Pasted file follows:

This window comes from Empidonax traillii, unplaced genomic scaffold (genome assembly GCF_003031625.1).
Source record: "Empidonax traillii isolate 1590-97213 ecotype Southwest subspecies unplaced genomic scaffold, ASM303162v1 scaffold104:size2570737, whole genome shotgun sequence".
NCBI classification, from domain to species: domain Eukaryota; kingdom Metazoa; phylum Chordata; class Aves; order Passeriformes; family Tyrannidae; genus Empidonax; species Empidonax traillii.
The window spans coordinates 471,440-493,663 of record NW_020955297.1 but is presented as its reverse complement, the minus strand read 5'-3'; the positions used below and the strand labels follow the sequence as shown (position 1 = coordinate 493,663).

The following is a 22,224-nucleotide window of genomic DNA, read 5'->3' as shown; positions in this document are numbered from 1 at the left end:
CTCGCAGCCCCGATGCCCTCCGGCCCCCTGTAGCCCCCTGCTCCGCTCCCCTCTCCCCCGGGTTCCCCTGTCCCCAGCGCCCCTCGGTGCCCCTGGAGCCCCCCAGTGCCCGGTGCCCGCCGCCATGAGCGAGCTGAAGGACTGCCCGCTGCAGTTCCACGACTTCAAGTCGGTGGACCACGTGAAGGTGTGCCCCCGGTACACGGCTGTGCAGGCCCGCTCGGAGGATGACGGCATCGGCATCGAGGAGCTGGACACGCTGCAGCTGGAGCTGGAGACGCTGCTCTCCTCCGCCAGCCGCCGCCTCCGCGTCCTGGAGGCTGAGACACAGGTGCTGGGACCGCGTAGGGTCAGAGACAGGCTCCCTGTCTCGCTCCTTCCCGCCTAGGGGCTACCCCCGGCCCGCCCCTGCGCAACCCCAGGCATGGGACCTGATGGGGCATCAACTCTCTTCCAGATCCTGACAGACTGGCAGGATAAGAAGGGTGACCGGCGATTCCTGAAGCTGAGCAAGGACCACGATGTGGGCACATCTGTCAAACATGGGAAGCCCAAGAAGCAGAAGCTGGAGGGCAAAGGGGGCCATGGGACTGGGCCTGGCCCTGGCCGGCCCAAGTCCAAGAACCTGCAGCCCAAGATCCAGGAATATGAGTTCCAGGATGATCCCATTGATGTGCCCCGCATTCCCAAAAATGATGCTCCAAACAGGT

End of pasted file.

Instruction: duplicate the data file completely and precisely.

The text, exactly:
This window comes from Empidonax traillii, unplaced genomic scaffold (genome assembly GCF_003031625.1).
Source record: "Empidonax traillii isolate 1590-97213 ecotype Southwest subspecies unplaced genomic scaffold, ASM303162v1 scaffold104:size2570737, whole genome shotgun sequence".
NCBI classification, from domain to species: domain Eukaryota; kingdom Metazoa; phylum Chordata; class Aves; order Passeriformes; family Tyrannidae; genus Empidonax; species Empidonax traillii.
The window spans coordinates 471,440-493,663 of record NW_020955297.1 but is presented as its reverse complement, the minus strand read 5'-3'; the positions used below and the strand labels follow the sequence as shown (position 1 = coordinate 493,663).

The following is a 22,224-nucleotide window of genomic DNA, read 5'->3' as shown; positions in this document are numbered from 1 at the left end:
CTCGCAGCCCCGATGCCCTCCGGCCCCCTGTAGCCCCCTGCTCCGCTCCCCTCTCCCCCGGGTTCCCCTGTCCCCAGCGCCCCTCGGTGCCCCTGGAGCCCCCCAGTGCCCGGTGCCCGCCGCCATGAGCGAGCTGAAGGACTGCCCGCTGCAGTTCCACGACTTCAAGTCGGTGGACCACGTGAAGGTGTGCCCCCGGTACACGGCTGTGCAGGCCCGCTCGGAGGATGACGGCATCGGCATCGAGGAGCTGGACACGCTGCAGCTGGAGCTGGAGACGCTGCTCTCCTCCGCCAGCCGCCGCCTCCGCGTCCTGGAGGCTGAGACACAGGTGCTGGGACCGCGTAGGGTCAGAGACAGGCTCCCTGTCTCGCTCCTTCCCGCCTAGGGGCTACCCCCGGCCCGCCCCTGCGCAACCCCAGGCATGGGACCTGATGGGGCATCAACTCTCTTCCAGATCCTGACAGACTGGCAGGATAAGAAGGGTGACCGGCGATTCCTGAAGCTGAGCAAGGACCACGATGTGGGCACATCTGTCAAACATGGGAAGCCCAAGAAGCAGAAGCTGGAGGGCAAAGGGGGCCATGGGACTGGGCCTGGCCCTGGCCGGCCCAAGTCCAAGAACCTGCAGCCCAAGATCCAGGAATATGAGTTCCAGGATGATCCCATTGATGTGCCCCGCATTCCCAAAAATGATGCTCCAAACAGGT